As a result of New York’s unreliable data, FREOPP’s analysis included a measure of the overall impact of COVID across the nation’s nursing homes while intentionally excluding New York state’s numbers. For example, in the first version of the report, FREOPP calculated that 40% of all COVID deaths in the U.S. occurred in LTC facilities; but the percentage increased to over 49% when excluding New York.
Analysis of the CMS Dataset
FREOPP’s first analysis comparing the New York state data to CMS data was completed in early December, with data through Nov. 29. We estimated that New York was undercounting nursing home fatalities by as much as 66.6% (4,529 hospital deaths in addition to a reported 6,801 deaths). We continued to evaluate the data and refine our methods over the next two months, including analyses run for data through Dec. 20 and Jan. 17, with estimated undercounts of 4,803 deaths (63.5% undercount) and 4,678 deaths (55.5% undercount), respectively.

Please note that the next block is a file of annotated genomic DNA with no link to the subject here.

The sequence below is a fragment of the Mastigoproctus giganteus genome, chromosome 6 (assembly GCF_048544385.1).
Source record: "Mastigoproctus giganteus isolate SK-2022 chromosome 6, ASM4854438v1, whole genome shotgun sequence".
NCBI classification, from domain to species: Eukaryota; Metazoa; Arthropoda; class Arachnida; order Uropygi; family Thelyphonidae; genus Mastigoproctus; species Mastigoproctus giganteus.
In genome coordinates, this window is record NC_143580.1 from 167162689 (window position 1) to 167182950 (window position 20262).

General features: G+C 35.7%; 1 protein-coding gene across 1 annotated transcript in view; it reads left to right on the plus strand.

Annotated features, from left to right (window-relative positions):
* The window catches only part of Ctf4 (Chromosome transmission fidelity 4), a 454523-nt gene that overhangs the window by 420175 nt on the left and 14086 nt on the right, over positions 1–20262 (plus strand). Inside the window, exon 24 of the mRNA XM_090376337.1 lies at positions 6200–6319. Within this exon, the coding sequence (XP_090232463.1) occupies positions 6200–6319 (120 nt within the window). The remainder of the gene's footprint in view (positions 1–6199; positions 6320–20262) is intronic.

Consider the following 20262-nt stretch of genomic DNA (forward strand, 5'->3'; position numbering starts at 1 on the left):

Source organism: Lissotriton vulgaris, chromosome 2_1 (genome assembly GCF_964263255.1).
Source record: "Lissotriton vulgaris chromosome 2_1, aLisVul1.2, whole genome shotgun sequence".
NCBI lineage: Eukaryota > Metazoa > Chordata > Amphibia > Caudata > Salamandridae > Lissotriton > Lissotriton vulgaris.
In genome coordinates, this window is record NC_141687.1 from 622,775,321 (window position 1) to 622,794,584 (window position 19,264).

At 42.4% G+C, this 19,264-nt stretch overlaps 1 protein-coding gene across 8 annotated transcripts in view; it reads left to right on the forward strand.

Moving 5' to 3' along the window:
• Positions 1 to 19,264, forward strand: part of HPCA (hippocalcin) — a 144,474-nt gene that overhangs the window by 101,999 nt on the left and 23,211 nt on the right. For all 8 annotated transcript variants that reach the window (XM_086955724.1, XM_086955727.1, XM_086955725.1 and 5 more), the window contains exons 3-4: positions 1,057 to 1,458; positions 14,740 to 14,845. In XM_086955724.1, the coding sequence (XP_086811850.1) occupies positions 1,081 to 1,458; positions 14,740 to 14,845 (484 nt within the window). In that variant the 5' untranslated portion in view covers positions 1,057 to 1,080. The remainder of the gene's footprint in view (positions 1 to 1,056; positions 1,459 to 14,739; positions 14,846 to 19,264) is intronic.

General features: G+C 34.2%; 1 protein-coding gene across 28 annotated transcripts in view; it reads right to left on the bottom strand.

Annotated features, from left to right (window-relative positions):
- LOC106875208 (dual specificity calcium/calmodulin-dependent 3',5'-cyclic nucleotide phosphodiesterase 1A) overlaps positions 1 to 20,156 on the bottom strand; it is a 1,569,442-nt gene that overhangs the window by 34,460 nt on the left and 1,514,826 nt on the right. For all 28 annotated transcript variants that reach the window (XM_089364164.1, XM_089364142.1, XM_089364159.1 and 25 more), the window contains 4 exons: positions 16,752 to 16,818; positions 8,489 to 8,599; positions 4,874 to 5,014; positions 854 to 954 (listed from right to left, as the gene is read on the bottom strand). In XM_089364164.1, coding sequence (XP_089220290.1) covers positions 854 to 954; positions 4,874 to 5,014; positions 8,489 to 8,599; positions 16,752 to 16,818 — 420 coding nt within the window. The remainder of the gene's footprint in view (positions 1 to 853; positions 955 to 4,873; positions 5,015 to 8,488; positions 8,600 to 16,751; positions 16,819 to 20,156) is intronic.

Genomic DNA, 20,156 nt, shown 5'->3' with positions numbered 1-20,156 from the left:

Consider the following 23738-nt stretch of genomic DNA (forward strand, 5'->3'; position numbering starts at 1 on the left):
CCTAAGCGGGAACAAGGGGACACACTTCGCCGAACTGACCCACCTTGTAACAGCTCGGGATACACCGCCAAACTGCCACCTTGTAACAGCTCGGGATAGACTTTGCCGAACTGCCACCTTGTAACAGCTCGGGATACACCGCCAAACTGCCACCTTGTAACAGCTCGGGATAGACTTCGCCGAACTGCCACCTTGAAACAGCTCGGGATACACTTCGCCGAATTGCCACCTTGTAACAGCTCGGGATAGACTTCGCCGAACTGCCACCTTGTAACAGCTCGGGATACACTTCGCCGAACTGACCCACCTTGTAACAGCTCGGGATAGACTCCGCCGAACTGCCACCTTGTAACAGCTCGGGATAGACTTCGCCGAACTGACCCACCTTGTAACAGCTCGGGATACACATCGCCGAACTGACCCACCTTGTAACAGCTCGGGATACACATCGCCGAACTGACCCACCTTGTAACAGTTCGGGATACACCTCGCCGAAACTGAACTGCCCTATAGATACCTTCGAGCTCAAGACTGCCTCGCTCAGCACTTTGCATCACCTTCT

In these analyses, the CMS data had one major weakness: CMS did not require nursing homes to report data prior to May 8, 2020, the implementation date of the federal data gathering requirement. Nor did the dataset indicate which nursing homes chose to report to the beginning of the pandemic. In addition, some nursing homes did not report data in certain weeks, while others made corrections to previous weekly data; all of which caused fluctuations in FREOPP’s undercount estimate. Therefore, it was understood that the calculations represented a ceiling on the potential undercount in New York.